A Jam-Packed One Day In Florence Itinerary
Updated: May 18
Here's my detailed one day itinerary and travel guide for visiting Florence Italy.
One day, no matter how well organized, is definitely not enough time to properly enjoy Florence. You can only scratch the surface. But sometimes one day is all you have when road tripping in Tuscany.
This Florence itinerary gives you a step by step guide to help you make the most of 24 hours in Florence. It takes you to the absolute must visit sites, landmarks, and attractions. You can add or eliminate sites based on your pace of travel.
Florence is an overwhelmingly beautiful city, the "Cradle of the Renaissance." With the best Medieval and Renaissance art in Europe, Florence is a veritable art lovers paradise.
Florence is also a city that's alive, sensual, and romantic. You can be seduced by Botticelli and awed by Michelangelo, in a time tunnel experience. Not surprisingly, Florence's entire historic center is a designated UNESCO World Heritage site. Florence is effectively an open air museum with stunning art and architecture at every turn.
How To Spend 1 Day in Florence
1. 8:00 am: Oltrarno Viewpoints
Start your day in Florence sipping espresso at Cafe degli Artigiani, a coffee lover's dream cafe. You can grab pastries at Dolcissima Firenze.
Then, get ready for some amazing views over the city from the Oltrarno. The best viewpoints are at Piazzale Michelangelo and the Basilica of San Miniato al Monte.
When people visiting Florence want a panoramic view, they usually head to Piazzale Michelangelo, Florence's famous lookout square. To be sure, Piazzale Michelangelo is nice, with a replica of Michelangelo's David sculpture. But it's also filled with bus loads of tourists and vendors hawking trinkets.
For a far superior experience, don't stop walking. Head 5-10 minutes further uphill to the Basilica of San Miniato al Monte. It's worth the arduous climb, I promise.
San Miniato is an oasis of calm away from the hurly burly of Florence with amazing Gothic art and unsurpassed views. The perspective over the city is absolutely extraordinary. This is where you have the best view of the Duomo.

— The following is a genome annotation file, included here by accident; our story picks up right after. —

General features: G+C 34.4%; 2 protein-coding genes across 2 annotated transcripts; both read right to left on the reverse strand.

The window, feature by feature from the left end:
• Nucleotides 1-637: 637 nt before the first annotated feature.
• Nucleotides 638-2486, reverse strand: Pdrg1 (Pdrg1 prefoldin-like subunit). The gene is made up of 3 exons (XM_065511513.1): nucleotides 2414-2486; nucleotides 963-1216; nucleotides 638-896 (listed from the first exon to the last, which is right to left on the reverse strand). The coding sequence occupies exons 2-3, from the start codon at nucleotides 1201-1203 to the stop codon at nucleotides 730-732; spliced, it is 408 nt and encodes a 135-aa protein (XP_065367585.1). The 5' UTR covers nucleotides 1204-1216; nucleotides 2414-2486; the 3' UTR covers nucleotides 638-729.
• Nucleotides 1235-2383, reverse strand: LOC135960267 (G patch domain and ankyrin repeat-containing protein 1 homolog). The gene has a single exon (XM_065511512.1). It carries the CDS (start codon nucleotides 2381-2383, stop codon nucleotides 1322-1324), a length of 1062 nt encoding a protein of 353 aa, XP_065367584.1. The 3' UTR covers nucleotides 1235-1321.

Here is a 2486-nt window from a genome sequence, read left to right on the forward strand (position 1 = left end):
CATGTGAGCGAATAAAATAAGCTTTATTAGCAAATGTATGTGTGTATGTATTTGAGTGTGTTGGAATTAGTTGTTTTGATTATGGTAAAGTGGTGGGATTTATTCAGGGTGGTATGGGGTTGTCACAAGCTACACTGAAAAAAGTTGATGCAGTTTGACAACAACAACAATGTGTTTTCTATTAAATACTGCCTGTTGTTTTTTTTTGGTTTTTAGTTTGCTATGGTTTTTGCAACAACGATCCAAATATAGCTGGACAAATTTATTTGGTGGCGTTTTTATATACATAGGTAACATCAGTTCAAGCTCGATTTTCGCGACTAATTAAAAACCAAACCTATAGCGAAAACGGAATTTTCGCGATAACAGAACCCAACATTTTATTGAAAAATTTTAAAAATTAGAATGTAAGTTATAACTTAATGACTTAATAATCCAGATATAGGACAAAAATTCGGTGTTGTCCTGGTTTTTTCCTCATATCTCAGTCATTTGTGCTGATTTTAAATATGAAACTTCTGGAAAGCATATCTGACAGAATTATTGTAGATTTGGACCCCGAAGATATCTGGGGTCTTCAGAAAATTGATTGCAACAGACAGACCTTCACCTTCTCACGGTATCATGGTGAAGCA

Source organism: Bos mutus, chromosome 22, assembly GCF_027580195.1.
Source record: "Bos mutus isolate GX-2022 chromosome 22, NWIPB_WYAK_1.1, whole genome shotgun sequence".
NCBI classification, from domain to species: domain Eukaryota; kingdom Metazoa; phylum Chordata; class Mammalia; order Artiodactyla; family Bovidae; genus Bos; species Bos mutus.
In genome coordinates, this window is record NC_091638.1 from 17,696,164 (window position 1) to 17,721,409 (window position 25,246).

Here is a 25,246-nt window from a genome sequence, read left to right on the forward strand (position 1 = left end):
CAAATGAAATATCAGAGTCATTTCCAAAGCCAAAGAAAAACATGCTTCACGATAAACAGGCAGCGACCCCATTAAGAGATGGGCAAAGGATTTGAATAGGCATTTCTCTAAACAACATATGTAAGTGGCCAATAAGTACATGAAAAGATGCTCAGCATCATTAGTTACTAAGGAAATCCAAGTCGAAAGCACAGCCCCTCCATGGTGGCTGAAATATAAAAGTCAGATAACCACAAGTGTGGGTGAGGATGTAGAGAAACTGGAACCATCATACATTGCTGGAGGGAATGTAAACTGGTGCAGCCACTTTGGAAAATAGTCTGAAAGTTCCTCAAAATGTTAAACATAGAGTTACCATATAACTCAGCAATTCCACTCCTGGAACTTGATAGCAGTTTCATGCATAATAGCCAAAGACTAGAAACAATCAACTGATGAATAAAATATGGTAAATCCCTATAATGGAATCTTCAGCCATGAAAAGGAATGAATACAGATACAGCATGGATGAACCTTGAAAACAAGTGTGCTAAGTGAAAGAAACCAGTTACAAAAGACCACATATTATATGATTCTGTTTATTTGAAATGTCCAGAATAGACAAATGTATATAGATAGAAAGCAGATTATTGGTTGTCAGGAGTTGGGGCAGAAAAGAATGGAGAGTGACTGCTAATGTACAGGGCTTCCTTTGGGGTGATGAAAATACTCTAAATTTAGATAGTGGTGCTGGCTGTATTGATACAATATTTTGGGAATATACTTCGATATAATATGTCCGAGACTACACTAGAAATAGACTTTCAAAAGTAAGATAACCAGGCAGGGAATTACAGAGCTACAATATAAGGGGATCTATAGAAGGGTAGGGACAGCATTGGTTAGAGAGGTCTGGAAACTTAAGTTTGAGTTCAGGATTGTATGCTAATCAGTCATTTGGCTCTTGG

Don't forget to head inside. The ancient Romanesque church is a unique and harmonious blend of medieval architectural styles, pre-dating Florence's Renaissance treasures. San Miniato is a hidden gem in Florence, perfect for history buffs, and one of the best free things to do in the city.
Right behind the basilica is the Porte Sante Cemetery, which also boasts great views. Built in the 19th century, the cemetery was designed by Niccolo Matas, who was also the architect for the facade of the Santa Croce. The graveyard is an open air museum, stuffed with beautiful funeral art, mausoleums, and memorials of illustrious Florentine Catholics.
The private temples and tombs are in varying architectural styles, from Renaissance to Art Deco. Many of them are inspired by Florence's churches.
Some are decorated with symbols, allegorical figures, and sentimental portraits. The most famous effigy (shown above) depicts the Mazzone siblings dancing together, fully united in the after life.
2. 9:00 am: Pitti Palace
To visit the Pitti Palace is to immerse yourself in beauty and history. The palace is an incredibly unique combination of splendor, in situ art collections, and beautiful gardens.
The magnificent Palazzo Pitti was the regal home of the Medici family. The palace is the largest palace in Florence and one of Florence's most stunning architecture gems. Built in 1457, it was built for Florentine banker Luca Pitti, a Medici rival.